Off to my side, something whirred and clicked.
Jocelyn glanced past me. Her smile disappeared, leaving her face blank and unreadable. She twirled on one toe and glided out of the kitchen and into our storeroom, out of sight of Tom and of me. And also out of sight of everyone in our dining room.
I turned toward the sounds I’d heard.
A man on the other side of our serving counter lowered a camera from his face. Like nearly everyone else besides Jocelyn, he was taller than I was, maybe about five ten, but his slight stoop made him appear shorter. He seemed too thin for his faded jeans, khaki photographer’s vest, and formerly white T-shirt that must have been washed with the dark clothes. Everything about his face seemed droopy—skin, eyes, mouth. Wrinkles bracketed his mouth. He looked about forty but could have been thirty.
I asked him, “What would you like? In honor of the Fourth of July, our special coffee today is one of the few coffees grown in the U.S., Ka’u from Hawaii. Like all Hawaiian coffees, it’s mellow and flavorful.”
Still holding his camera near one shoulder, the man gave me a long, silent, and disapproving look. Without a word, he turned around and walked quickly but quietly out of the café.
That was odd.
Jocelyn’s abrupt departure a few moments before was even odder.
. . . continues
Even from the kitchen in the back of Deputy Donut, the three of us could hear the man at a table near one of our café’s front windows. “Boston is the best city on earth!” he boomed. “You can get fresh seafood anytime, day or night. And I mean fresh. Not like here in Wisconsin.”
Boston. I had to smile. Tom Westhill, Nina Lapeer, and I were making Boston cream donuts, but Halloween was only five days away, so we were calling them Boston scream donuts. Spreading fudge frosting on one, I mentally defended our town. Fallingbrook wasn’t on an ocean, but the north woods near the Great Lakes had other advantages. I muttered to Nina, “That new customer should try fresh Lake Superior yellow perch. Or whitefish.”
Nina cast a sideways grin down at me. With the rounded tip of a wooden spoon’s handle, she made indentations resembling frightened eyes in the fudge frosting on a Boston scream donut.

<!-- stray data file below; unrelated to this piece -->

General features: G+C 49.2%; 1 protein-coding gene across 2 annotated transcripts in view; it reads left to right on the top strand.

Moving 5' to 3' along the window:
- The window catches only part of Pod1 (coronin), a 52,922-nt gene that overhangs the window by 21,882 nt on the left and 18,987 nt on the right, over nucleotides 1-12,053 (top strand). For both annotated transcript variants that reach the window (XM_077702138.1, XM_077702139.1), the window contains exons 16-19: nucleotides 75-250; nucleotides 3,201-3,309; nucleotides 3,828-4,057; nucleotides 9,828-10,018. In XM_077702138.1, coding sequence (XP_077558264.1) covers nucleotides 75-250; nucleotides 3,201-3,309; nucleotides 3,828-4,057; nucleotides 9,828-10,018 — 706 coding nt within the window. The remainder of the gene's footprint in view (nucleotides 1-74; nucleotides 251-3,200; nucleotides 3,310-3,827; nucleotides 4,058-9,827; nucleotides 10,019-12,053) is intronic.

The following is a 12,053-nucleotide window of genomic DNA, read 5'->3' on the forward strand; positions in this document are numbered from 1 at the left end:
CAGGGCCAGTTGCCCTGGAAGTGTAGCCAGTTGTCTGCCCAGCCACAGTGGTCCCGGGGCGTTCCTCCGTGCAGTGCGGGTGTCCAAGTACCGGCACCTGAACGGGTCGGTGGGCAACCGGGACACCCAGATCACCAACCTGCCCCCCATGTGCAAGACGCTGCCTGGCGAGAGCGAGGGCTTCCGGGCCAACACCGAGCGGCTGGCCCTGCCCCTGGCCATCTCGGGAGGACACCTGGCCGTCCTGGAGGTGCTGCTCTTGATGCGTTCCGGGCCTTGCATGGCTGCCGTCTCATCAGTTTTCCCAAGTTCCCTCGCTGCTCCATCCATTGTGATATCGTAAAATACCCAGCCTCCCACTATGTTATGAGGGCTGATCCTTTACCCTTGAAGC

“Who is he, Emily?” The longest eyelashes I’d ever seen framed her brown eyes. Her spiky dark brown hair was mostly hidden underneath her Deputy Donut hat, a police hat with a fuzzy donut where the badge would be on a real police hat.
“From the sound of things, he’s the Boston Screamer.”
. . . continues
Maybe I shouldn’t have driven our Deputy Donut delivery car to the fairground in Fallingbrook that August morning. The sturdy Ford sedan had been through a lot in its seventy-plus years. With luck, it would survive creeping down this grassy hill even though its springs squeaked with every bump and hollow. I eased it around a grove of spindly trees.
On the passenger side of the wide front seat, Nina pointed ahead. “Emily! Look!”
A village of colorful tents, food trucks, and amusement rides had sprouted up on the flats below us. A jaunty banner fluttered above an opening in the orange plastic fencing surrounding the site. “FAKER’S DOZEN CARNIVAL,” Nina read aloud. “GOOD LUCK ON FRIDAY THE THIRTEENTH!” Laughing, she turned toward me. “That sounds like a dare.”
I cranked down my window, letting in sunny breezes and the smell of freshly mown grass. “Or a threat.”
“Mirrors to break, black cats to cross paths, salt to spill, and ladders to walk under!” Although in her midtwenties, my enthusiastic assistant was bouncing almost more than the car was. “Too bad we’ll be selling fritters all day. We could go play with the ladders. I just had a new, fourteen-foot-tall one delivered, and now I can safely reach the top of my biggest canvas ever. I walk underneath ladders all the time, and I’m one of the luckiest people in northern Wisconsin, maybe in the whole world! I still can’t believe that the Arthur C. Arthurs Gallery is giving me a one-person show.”
I was almost as excited as she was about her show at the prestigious art gallery in Madison. “It’s not luck,” I reminded her. “Did you finish your paintings in time for the movers last night?”
“All but one, so they crated the others and took them away. All I have to do is put the finishing touches on the biggest, and, I hope, most expensive one. And don’t worry. I scheduled time for the preparations for Samantha and Hooligan’s wedding on Wednesday. The florist has already ordered the flowers. We’ll decorate the tent Wednesday morning, and then I’ll help you, Samantha, and Misty with your hair and makeup before I scoot into my seat to watch you all walk down the aisle. I can hardly wait! Samantha and Hooligan are a perfect couple, and it was sweet of them to ask me to design the flowers.”
I steered toward an opening in the fencing. “They’re thrilled to have a real artist doing it.”
“They’re paying me too much.”
“I doubt that.” I knew that Nina was worth every cent, and she could use the extra funds, besides. She worked fulltime at Deputy Donut, but the combination loft apartment and artist’s studio she rented had to be expensive, as were art supplies. And she hadn’t yet sold many paintings. She’d been saving for that ladder for about a year.
A tall and imposing woman stepped in front of our pretend police car, thrust out her hand, and yelled, “Stop!”
. . . continues
How could a blizzard be on the way to this part of northern Wisconsin? Puffy white clouds dotted a blue sky, and even though I was wearing ski goggles with dark, mirrored lenses, the snow seemed brighter than white in the sunlight.